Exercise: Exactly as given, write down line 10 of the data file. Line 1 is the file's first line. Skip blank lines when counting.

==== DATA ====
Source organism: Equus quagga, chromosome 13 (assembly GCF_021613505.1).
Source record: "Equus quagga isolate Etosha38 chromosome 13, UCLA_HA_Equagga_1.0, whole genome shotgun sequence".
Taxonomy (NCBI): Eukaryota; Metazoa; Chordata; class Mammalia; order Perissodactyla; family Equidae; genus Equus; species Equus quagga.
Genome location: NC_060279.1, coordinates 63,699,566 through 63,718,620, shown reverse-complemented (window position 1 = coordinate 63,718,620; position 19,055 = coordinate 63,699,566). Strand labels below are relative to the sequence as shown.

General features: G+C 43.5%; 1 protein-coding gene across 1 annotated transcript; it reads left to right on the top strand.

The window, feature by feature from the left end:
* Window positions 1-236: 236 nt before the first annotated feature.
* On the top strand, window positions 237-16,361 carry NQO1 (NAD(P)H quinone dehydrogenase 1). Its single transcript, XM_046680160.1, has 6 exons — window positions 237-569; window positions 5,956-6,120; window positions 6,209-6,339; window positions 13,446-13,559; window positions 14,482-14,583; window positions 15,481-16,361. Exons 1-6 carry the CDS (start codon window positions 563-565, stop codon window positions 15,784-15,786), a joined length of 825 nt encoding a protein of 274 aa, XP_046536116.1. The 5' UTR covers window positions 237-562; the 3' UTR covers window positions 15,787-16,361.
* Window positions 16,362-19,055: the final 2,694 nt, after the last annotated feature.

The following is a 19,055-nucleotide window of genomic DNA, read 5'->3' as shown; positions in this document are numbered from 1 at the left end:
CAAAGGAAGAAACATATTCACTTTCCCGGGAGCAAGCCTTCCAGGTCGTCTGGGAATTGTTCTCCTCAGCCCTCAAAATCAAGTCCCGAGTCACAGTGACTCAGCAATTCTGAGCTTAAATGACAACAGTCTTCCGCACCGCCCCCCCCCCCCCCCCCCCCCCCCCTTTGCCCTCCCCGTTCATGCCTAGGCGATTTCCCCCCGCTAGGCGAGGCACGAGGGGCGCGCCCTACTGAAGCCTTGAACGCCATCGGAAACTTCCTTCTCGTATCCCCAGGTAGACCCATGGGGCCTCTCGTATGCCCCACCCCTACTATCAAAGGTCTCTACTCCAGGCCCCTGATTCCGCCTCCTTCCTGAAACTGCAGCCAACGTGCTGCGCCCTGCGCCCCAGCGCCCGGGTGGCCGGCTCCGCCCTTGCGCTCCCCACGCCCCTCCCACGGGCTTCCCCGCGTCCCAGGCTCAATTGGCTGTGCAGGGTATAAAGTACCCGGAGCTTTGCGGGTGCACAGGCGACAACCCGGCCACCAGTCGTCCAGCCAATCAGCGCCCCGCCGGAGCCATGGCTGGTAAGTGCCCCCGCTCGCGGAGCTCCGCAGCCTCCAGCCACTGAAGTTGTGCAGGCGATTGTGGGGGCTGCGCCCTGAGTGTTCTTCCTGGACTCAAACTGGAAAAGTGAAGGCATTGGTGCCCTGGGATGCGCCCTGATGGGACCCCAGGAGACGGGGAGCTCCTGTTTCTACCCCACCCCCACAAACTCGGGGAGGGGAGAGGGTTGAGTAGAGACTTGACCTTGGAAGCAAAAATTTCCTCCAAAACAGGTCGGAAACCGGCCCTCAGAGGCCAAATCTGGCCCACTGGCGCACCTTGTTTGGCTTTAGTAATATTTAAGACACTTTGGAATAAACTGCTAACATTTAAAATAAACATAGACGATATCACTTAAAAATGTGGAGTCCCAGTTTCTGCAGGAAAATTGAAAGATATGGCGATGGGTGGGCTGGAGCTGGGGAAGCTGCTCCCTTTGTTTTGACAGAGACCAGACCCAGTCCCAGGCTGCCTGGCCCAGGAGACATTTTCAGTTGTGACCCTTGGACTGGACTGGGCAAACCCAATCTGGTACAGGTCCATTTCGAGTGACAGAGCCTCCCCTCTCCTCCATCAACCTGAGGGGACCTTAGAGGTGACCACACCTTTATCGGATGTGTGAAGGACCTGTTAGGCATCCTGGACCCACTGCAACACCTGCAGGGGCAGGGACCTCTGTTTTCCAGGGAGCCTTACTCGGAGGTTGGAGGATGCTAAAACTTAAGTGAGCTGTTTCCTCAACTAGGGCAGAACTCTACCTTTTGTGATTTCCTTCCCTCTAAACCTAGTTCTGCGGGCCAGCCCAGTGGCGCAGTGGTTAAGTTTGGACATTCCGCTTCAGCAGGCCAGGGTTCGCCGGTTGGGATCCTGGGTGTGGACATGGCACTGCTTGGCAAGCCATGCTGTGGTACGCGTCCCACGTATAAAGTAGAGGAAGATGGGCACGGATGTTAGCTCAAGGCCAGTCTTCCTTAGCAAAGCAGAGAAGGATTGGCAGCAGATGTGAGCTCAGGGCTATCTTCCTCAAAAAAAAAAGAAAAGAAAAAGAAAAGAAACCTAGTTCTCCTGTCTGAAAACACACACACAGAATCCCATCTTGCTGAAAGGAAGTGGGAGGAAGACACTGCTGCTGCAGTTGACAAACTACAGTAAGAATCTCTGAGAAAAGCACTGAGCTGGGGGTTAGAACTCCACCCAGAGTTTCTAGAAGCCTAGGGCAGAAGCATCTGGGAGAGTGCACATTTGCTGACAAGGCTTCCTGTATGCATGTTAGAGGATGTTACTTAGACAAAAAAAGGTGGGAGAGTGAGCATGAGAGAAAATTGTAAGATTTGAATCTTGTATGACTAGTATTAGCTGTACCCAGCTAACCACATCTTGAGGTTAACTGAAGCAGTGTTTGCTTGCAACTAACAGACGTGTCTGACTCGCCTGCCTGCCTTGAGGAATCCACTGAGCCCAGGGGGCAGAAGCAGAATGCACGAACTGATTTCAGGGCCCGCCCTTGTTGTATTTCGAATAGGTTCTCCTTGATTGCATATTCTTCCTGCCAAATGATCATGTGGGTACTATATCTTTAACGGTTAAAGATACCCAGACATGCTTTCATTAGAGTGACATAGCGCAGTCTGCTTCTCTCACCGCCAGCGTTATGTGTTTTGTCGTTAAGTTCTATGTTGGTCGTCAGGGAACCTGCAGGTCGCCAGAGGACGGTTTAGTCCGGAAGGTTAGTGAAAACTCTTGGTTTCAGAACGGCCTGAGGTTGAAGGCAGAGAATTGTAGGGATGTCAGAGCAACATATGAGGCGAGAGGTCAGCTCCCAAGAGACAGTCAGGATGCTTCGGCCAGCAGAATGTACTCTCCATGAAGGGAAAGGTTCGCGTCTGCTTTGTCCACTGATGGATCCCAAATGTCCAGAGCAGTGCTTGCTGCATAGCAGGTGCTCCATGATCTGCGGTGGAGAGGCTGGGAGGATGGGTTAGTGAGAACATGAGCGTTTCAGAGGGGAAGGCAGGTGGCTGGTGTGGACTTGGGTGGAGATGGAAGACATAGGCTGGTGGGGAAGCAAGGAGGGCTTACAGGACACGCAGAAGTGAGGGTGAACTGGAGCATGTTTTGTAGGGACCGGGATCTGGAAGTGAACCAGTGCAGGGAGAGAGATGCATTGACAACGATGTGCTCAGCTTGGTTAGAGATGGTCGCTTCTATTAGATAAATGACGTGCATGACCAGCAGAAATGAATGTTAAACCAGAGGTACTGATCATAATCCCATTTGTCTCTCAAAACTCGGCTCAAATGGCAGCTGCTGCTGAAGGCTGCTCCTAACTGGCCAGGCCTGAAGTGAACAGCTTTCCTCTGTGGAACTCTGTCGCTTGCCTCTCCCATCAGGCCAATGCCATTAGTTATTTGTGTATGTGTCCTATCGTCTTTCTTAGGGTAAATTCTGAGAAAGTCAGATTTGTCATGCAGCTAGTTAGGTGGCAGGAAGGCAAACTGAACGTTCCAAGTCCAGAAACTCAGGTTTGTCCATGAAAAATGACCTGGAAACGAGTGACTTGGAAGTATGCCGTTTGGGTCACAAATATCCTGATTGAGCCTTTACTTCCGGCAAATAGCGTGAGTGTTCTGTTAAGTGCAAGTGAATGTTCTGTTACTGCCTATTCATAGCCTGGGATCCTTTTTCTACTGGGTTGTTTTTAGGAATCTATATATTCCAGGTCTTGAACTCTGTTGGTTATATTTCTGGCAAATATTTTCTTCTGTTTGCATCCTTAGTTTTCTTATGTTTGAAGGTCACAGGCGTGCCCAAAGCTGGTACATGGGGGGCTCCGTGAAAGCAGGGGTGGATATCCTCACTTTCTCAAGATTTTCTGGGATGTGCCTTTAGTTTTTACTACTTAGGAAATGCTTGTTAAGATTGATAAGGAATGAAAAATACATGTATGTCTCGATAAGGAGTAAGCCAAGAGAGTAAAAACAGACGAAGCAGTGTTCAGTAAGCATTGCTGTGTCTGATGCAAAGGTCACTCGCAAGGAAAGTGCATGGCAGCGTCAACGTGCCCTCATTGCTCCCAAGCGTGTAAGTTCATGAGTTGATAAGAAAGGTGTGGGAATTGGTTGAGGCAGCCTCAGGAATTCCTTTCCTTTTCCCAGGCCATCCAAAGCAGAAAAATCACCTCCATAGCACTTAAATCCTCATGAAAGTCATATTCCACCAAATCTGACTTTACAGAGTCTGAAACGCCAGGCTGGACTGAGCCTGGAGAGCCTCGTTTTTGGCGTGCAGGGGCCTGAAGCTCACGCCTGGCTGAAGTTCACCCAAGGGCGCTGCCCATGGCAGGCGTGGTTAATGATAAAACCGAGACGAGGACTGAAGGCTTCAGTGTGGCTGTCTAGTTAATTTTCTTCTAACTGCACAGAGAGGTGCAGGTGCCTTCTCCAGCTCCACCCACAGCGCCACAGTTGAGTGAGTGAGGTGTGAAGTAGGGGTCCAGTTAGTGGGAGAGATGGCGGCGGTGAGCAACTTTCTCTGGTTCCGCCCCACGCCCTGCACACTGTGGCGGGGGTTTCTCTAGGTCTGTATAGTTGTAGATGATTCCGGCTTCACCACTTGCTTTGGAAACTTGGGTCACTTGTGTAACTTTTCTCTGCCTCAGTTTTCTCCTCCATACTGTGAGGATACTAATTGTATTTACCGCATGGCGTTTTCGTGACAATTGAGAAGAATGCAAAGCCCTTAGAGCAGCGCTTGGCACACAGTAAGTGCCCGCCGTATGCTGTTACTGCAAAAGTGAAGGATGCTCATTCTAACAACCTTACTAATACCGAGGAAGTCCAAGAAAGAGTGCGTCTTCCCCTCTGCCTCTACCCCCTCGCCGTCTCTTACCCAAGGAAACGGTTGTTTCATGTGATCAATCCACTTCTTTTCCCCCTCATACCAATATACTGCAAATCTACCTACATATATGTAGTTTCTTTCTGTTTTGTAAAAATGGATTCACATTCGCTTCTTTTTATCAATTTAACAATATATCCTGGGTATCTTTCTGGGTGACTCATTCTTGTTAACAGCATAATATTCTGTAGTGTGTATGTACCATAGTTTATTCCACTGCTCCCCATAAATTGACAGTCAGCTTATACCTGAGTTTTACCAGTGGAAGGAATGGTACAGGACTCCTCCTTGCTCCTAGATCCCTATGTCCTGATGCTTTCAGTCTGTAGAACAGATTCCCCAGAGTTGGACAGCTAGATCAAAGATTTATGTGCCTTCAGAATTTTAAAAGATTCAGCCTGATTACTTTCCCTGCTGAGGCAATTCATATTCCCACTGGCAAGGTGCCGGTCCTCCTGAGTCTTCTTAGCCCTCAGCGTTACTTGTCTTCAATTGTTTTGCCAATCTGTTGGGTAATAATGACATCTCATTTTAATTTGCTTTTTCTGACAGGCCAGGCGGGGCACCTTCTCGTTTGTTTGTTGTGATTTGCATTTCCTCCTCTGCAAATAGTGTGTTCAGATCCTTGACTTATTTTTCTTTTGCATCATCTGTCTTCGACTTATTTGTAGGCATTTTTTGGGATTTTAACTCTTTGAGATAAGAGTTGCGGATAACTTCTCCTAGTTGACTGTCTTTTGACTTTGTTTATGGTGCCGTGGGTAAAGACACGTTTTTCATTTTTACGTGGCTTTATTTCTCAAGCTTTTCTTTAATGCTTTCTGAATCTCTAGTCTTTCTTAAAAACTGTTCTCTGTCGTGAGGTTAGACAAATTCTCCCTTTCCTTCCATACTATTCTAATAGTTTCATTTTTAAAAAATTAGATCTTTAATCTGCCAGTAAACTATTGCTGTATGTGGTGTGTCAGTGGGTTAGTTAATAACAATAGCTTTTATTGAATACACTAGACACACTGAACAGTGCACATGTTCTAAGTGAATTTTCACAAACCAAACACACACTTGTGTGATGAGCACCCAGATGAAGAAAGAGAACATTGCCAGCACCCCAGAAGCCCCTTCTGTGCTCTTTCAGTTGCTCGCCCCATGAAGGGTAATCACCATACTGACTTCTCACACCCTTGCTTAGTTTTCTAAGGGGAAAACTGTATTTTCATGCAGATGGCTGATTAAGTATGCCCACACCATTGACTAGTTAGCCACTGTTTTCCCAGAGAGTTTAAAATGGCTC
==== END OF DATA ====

The following is a 19,055-nucleotide window of genomic DNA, read 5'->3' as shown; positions in this document are numbered from 1 at the left end: